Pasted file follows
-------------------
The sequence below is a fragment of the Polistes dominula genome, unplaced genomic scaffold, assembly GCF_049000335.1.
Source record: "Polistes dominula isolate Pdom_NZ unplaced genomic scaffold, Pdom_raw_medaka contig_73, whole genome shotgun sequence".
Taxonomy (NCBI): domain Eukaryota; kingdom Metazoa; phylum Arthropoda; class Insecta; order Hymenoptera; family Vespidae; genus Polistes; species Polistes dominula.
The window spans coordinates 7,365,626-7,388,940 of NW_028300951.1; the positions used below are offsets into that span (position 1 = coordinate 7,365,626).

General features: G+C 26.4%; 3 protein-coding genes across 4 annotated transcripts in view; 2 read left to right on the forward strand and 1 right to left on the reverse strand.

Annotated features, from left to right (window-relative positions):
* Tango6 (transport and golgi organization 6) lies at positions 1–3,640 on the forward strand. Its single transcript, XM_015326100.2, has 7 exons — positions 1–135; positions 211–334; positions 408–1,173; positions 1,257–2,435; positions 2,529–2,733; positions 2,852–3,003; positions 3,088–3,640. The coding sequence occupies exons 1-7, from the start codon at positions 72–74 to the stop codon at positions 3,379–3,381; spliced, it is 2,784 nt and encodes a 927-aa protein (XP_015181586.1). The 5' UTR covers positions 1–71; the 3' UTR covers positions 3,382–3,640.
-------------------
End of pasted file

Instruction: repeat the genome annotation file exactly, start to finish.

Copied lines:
The sequence below is a fragment of the Polistes dominula genome, unplaced genomic scaffold, assembly GCF_049000335.1.
Source record: "Polistes dominula isolate Pdom_NZ unplaced genomic scaffold, Pdom_raw_medaka contig_73, whole genome shotgun sequence".
Taxonomy (NCBI): domain Eukaryota; kingdom Metazoa; phylum Arthropoda; class Insecta; order Hymenoptera; family Vespidae; genus Polistes; species Polistes dominula.
The window spans coordinates 7,365,626-7,388,940 of NW_028300951.1; the positions used below are offsets into that span (position 1 = coordinate 7,365,626).

General features: G+C 26.4%; 3 protein-coding genes across 4 annotated transcripts in view; 2 read left to right on the forward strand and 1 right to left on the reverse strand.

Annotated features, from left to right (window-relative positions):
* Tango6 (transport and golgi organization 6) lies at positions 1–3,640 on the forward strand. Its single transcript, XM_015326100.2, has 7 exons — positions 1–135; positions 211–334; positions 408–1,173; positions 1,257–2,435; positions 2,529–2,733; positions 2,852–3,003; positions 3,088–3,640. The coding sequence occupies exons 1-7, from the start codon at positions 72–74 to the stop codon at positions 3,379–3,381; spliced, it is 2,784 nt and encodes a 927-aa protein (XP_015181586.1). The 5' UTR covers positions 1–71; the 3' UTR covers positions 3,382–3,640.